| The Case Against Barack Obama |
by David Freddoso
GLENN: Let me go to David Freddoso. He is with the National Review. Hey, David.
FREDDOSO: How are you doing, Glenn?
GLENN: Very good. So David, help me out here. Are you one of these guys who's like, Arlen Specter, the Republicans have got to move closer to the middle and more progressive.
FREDDOSO: You know, what really strikes me, Glenn, is the severe case of amnesia that Senator Specter seems to have as though, you know, the Republican Party is supposedly so completely intolerant of, you know, more moderate members that if you'll recall, President Bush went in there and dedicate and basically saved him from becoming a former senator in 2004, if you recall that, and also Senator Rick Santorum basically sacrificed his reputation with his entire base in the same year to save Arlen Specter's political career and that all of a sudden, oh, the Republican Party is so, you know, it's moved to the right. Well, no. The reason that Arlen Specter has gotten out is that the Republican voters in Pennsylvania according to the polls are just waiting to end his career. That's what's going on.
GLENN: They are waiting to end his career because he doesn't stand for anything. I mean, this is the to me this is the quintessential example of how spineless these politicians are. He says just a few weeks ago, "You know what, there needs to be a balance of power." That one sold out the window. As soon as he realized, oh, crap, I could lose and not have my job anymore? I've got to switch parties.
FREDDOSO: Yeah. And when I hear him talk about how this is for the good of Pennsylvania, I think, well, okay, that may be true if no other senator, Democrat or Republican could do for Pennsylvania what you've been doing for it which I think is a ridiculous proposition, just extreme arrogance.
GLENN: Oh, I don't know if anybody could really I don't know, David, if anybody could really pull off what he's pulled off, you know, and brought all those great things to Pennsylvania.
FREDDOSO: Well, you know, maybe that's right. I mean, the interesting thing now is that there's no guarantee the Democrats are actually going to give in their nomination. I would be rather suspicious. People, party switchers often face a lot of trouble. And you know what? Frankly Specter on some things from a conservative perspective has been very good and now all those things are going to come back to haunt him in the Democratic primary. They are going to run ads about how he doesn't support the Employee Free Choice Act, they are going to run ads about how here's a guy with a picture of Dick Cheney and George Bush, here's Arlen Specter who helped to push Sam Alito and John Roberts through the Senate judiciary committee, here's Arlen Specter who voted for President Bush's tax cuts. So now he faces you know, he's been spending all his time trying to move to the right, expecting a Republican primary and all of a sudden he realizes he's going to lose. He has to now spend the next year moving toward the left in order to prepare himself for a Democratic primary, and I just don't know if he can do that, switch around fast enough.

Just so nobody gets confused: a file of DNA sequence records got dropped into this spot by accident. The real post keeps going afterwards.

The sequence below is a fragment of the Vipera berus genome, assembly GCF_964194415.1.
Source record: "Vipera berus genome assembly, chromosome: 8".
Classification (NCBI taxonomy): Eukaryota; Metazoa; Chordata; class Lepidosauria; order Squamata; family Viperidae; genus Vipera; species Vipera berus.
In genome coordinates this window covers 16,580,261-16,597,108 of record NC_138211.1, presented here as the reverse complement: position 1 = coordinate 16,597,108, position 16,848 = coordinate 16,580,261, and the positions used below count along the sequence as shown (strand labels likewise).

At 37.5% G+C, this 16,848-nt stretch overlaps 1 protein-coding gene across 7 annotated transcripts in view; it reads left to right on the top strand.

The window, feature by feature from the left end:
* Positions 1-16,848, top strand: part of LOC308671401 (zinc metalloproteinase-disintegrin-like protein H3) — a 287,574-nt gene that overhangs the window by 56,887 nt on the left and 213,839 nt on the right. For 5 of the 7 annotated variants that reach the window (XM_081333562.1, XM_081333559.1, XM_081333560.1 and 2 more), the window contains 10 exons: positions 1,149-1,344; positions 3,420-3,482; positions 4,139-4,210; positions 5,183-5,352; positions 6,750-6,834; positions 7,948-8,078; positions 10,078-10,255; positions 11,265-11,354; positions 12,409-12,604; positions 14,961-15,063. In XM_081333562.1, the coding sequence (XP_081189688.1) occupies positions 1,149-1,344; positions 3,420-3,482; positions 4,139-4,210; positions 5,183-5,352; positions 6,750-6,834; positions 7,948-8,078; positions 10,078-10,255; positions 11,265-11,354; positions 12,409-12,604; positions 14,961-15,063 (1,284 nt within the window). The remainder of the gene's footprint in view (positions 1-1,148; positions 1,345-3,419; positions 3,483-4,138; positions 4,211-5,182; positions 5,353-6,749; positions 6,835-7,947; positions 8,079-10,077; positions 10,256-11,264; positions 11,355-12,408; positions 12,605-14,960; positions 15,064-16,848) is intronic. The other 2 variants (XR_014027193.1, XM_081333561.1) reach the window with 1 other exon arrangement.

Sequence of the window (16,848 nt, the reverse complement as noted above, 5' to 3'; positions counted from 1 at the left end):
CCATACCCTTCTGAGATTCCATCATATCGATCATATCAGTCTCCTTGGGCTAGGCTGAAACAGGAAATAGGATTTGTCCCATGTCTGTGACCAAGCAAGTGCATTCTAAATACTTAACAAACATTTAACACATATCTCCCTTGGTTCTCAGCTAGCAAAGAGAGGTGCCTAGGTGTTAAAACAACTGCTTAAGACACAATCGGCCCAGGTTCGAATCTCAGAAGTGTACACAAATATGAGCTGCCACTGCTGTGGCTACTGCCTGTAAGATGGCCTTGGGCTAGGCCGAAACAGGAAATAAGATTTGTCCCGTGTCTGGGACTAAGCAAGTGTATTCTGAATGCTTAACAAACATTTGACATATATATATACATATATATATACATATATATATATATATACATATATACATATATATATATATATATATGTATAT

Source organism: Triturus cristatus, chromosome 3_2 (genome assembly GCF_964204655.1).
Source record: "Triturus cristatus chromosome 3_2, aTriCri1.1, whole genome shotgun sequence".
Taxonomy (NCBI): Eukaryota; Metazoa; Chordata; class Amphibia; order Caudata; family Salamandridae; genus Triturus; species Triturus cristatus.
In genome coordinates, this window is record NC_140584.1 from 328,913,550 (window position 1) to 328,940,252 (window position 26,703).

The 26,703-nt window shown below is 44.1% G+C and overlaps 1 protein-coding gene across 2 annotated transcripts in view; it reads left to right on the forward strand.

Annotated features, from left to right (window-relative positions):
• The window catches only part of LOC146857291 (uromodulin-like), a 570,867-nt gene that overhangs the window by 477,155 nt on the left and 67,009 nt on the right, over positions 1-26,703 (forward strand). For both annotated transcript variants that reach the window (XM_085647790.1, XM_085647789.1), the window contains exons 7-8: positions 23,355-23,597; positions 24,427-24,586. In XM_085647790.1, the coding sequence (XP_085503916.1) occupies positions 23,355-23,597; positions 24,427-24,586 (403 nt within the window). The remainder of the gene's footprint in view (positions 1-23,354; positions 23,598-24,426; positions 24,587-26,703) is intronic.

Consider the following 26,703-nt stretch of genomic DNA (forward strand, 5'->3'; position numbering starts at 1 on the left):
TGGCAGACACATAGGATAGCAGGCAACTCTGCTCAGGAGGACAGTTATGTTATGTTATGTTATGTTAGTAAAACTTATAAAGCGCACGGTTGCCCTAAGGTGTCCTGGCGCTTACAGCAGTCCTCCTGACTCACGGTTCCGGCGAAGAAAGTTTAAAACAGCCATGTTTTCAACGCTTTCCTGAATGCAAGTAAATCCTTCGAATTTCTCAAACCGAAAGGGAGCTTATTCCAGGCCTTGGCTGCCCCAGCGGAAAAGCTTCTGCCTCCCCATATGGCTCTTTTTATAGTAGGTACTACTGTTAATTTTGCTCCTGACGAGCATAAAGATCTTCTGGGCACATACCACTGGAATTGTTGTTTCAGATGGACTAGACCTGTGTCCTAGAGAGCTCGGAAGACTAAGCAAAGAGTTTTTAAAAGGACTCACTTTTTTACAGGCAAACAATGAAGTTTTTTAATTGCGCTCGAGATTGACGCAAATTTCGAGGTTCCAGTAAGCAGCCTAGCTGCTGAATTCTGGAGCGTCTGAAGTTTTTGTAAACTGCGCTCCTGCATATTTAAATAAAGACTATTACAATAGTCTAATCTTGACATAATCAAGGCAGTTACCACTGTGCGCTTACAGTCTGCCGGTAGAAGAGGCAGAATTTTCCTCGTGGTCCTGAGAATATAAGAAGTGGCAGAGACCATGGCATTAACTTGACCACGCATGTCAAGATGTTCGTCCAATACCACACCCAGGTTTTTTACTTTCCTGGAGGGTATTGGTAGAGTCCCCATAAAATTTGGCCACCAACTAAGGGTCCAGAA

GLENN: Tell me about Joe Schwarz and Wayne Gilchrest.
FREDDOSO: Right, okay. So here are two members for congress that the club tore growth decided to take on, Joe Schwarz in Michigan, the 7th district in Michigan and Wayne Gilchrest in the eastern shore district out in Maryland. Both of them, after losing their primaries to conservative candidates, endorsed a Democrat. Now, that's called, you know, sore loser basically. If you recall in 2004 when Pat Toomey lost to Arlen Specter, he endorsed Specter right away and this whole business about having a big tent party and don't criticize your fellow Republican, the old 11th commandment of Ronald Reagan doesn't seem to apply when it comes to moderate Republicans. All of a sudden there's this different standard. People didn't you know, right now as you mentioned, we have this media feeding frenzy saying, oh, you know, this Specter thing is proof that the Republican Party's going in the wrong direction. Well, when Wayne Gilchrest and Joe Schwarz went off the rails and started endorsing Democrats, did anybody say well, you know, this just goes to show you how moderates, you know, can't be trusted to be team players. I don't think anybody tried to make that case at the time. I don't think as a blanket case it's a true; it would be a true case. But the case they are making now and I'll admit I've been watching MSNBC, which is bad for my blood pressure, but that's all you seem to be hearing now is that
GLENN: Well, you know what, David? I contend this is a bogus argument. I contend that the whole idea that the conservatives the Republicans need to be more conservative is a bogus argument because conservative means something to everybody, and it means something different to everyone. What they need to be is more classically liberal. They need to be more libertarian. They need to be more rights, protect people's rights, make sure that people have freedom and also shrink the size of government. That's what the Republicans have been missing. What they need to do is irradiate the cancer inside the Republican Party that is called progressivism. That's who they ran. They ran the most moderate progressive the Republicans have. John McCain.